Grooming an inexperienced horse - The Horse Forum
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post #1 of 19 Old 09-24-2009, 04:45 PM Thread Starter
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Grooming an inexperienced horse

how would I go about grooming an inexperienced horse (not clipping and pulling or anything extravagant) Just curry, comb, brush, scrub away the mud and eye gooeys. She is about 9 years old but still is in the I must sniff everything you bring near me with my eyes bugged out stage

P.s. Why do some posts come up bolded and others do no?
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post #2 of 19 Old 09-24-2009, 06:25 PM Thread Starter
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don't mean to bug, but anybody have an idea?
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post #3 of 19 Old 09-24-2009, 10:37 PM Thread Starter
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bumpppppp
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post #4 of 19 Old 09-24-2009, 11:41 PM
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Teach her that grooming feels good. My appy used to hate being groomed, and I think that was just because he didn't have anyone groom him so much until I came around haha. It has taken about two years but he eventually has learned that hey.... that feels good when you do that.

Show her what you have in your hand, then find a good spot to curry. Try to find her good itch spot so she clicks that grooming is good.

If you can't approtch her with anything yet, then you simply still need to gain her trust before you take the next step.
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post #5 of 19 Old 09-25-2009, 07:00 AM Thread Starter
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ok, thank you! And after that I guess I should keep sessions short? And work my time up? Or go as long as lets me?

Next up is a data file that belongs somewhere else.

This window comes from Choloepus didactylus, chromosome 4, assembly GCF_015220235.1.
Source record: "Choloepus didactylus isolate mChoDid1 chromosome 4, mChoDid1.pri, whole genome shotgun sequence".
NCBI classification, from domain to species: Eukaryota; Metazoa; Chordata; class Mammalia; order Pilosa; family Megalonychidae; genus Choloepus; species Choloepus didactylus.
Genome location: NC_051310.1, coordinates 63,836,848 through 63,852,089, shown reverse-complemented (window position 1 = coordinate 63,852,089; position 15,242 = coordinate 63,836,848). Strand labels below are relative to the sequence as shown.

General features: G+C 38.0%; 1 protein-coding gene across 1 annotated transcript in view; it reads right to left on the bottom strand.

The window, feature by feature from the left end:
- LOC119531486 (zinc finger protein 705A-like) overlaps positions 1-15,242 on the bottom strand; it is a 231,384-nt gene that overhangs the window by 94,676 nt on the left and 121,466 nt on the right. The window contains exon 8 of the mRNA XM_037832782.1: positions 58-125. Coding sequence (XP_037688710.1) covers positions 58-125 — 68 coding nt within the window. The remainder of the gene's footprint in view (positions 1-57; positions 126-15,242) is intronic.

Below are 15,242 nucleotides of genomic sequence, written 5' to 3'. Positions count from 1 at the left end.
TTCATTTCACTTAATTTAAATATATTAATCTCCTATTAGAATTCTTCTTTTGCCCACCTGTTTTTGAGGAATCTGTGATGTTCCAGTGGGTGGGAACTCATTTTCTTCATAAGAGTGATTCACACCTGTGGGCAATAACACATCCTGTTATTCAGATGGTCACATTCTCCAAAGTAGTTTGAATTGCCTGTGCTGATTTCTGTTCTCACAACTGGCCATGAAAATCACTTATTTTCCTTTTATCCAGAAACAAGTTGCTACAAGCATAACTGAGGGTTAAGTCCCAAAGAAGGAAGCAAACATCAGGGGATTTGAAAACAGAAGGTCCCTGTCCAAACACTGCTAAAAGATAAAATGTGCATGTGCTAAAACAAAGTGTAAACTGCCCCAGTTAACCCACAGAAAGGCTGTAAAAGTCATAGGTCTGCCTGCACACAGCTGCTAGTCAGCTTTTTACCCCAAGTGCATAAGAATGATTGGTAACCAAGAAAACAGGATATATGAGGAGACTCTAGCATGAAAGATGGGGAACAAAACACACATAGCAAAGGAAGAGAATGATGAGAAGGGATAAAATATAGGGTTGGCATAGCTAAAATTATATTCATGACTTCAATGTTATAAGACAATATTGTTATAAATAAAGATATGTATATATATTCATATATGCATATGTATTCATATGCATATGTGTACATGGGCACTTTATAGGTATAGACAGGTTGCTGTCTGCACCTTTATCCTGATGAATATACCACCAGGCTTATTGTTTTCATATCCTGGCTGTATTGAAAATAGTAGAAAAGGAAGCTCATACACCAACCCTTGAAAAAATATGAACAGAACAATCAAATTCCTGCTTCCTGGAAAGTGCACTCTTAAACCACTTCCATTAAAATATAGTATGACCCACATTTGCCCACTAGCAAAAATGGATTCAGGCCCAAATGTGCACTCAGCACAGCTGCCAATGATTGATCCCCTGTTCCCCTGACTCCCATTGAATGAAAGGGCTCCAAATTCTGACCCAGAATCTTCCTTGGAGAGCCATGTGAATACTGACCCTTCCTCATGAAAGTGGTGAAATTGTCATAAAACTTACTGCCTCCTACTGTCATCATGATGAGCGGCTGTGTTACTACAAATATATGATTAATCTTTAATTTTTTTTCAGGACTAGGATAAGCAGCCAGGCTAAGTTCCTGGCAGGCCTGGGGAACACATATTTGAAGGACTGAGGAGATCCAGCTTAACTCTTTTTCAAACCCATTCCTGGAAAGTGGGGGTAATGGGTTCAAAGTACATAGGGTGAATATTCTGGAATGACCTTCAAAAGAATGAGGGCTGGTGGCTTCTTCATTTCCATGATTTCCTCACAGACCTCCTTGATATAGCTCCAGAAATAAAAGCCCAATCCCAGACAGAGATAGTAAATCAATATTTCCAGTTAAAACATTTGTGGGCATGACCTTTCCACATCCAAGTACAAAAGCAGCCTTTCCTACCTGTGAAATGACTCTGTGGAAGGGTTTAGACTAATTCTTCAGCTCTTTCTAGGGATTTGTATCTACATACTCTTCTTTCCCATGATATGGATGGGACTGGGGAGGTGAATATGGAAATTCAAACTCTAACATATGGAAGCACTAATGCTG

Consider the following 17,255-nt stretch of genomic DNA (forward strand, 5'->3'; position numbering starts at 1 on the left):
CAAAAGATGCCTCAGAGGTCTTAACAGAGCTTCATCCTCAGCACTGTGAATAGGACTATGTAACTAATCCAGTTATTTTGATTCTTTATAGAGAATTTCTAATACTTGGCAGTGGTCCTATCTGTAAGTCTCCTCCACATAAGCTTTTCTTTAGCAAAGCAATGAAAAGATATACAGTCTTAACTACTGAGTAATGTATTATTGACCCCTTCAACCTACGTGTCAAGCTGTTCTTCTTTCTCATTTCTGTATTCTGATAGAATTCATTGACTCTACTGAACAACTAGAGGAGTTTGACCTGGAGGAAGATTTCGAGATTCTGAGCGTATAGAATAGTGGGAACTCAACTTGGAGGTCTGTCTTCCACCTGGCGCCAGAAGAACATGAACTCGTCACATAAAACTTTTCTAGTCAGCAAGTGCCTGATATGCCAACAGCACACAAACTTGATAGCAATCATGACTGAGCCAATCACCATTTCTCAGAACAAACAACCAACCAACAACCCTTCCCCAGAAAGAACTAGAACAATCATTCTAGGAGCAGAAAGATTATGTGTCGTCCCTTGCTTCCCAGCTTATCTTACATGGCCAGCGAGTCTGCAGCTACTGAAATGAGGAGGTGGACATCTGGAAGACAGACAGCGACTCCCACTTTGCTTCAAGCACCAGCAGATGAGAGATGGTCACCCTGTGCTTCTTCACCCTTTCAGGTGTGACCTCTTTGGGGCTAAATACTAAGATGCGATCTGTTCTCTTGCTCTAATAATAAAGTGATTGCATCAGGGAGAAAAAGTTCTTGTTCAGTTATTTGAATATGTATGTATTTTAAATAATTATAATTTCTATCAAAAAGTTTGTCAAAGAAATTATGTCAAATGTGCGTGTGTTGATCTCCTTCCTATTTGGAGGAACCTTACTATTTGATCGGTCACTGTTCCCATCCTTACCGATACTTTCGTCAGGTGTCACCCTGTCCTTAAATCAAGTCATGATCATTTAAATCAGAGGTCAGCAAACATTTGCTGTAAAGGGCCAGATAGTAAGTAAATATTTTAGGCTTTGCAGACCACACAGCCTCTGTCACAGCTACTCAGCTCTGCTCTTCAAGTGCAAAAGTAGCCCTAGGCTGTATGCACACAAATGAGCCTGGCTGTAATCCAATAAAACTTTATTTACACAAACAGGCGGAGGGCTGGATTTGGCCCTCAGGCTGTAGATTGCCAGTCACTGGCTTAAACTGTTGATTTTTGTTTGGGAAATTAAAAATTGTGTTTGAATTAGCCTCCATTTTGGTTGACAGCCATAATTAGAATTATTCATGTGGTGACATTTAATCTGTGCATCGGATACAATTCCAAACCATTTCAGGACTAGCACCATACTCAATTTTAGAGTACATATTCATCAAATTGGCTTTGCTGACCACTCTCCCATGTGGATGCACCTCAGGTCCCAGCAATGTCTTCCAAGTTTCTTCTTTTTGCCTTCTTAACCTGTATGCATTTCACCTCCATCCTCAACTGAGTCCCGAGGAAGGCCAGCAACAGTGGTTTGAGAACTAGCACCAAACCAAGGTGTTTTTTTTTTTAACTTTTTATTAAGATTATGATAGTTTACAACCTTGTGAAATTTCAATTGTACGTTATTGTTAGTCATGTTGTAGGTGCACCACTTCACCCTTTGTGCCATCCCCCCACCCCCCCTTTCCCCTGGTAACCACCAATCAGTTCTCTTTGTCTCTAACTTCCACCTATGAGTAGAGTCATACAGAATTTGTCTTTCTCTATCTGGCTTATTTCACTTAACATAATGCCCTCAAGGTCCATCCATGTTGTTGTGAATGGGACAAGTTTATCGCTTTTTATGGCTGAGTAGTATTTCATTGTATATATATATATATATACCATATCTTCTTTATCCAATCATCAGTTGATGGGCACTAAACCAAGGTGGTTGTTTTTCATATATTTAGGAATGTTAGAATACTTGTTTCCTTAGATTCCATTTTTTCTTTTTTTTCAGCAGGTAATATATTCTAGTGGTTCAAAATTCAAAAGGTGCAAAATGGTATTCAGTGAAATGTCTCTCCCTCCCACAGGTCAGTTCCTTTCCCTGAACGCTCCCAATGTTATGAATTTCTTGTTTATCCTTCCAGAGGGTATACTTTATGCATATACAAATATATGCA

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post #6 of 19 Old 09-25-2009, 08:51 AM
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Just talk to her, brush her softly and slowly, patting her to rewarding her every time she relaxes. If she's got mud caked on her that could cause pain when grooming maybe use a wet towel to soften it up before your curry it. You don't want her to associate pain with grooming. She's probably never had anyone show her love in this kind of way. Personally, I think grooming is crucial in training and gaining trust. It's a happy time between horse and owner.

As far as time sessions, you've gotta work with her and adapt to what she can handle. You could start off with short sessions, just going until she's calm and then add on 5 minutes or so from then on.

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post #7 of 19 Old 09-25-2009, 03:19 PM Thread Starter
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alright, thank you! She has never been mistreated in anyway to be afraid, but no one has personally taken the time to really bond with her this way I think
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post #8 of 19 Old 09-25-2009, 03:26 PM
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I definitely agree with the above posts. My boy wasn't groomed much either, and did not want anything to do with it. I brought the brush up to him and let him get use to seeing it and how it felt. Once he finally was ok with seeing it the best place to him oddly enough was his head. So I began there and then just kept going. He still has some issues on his back end but will at least stand still. Only problem is now he loves the brush a LITTLE to much LOL

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post #9 of 19 Old 09-25-2009, 03:28 PM
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Unless she is going to try and get away from you (pull on the cross tie, etc) just groom and ignore her. I have a boarder who constantly gives in to every snort her horse does. As a result - the mare is going backwards in her manners and is getting dangerous. She actually ran her owner over the other day.

Yes it is the owner. The mare gives me no grief what so ever. I ignore her and she follows me anywhere I ask her to go. Stands tied quietly, etc.
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post #10 of 19 Old 09-25-2009, 03:49 PM Thread Starter
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that will be a good thing to keep in mind.
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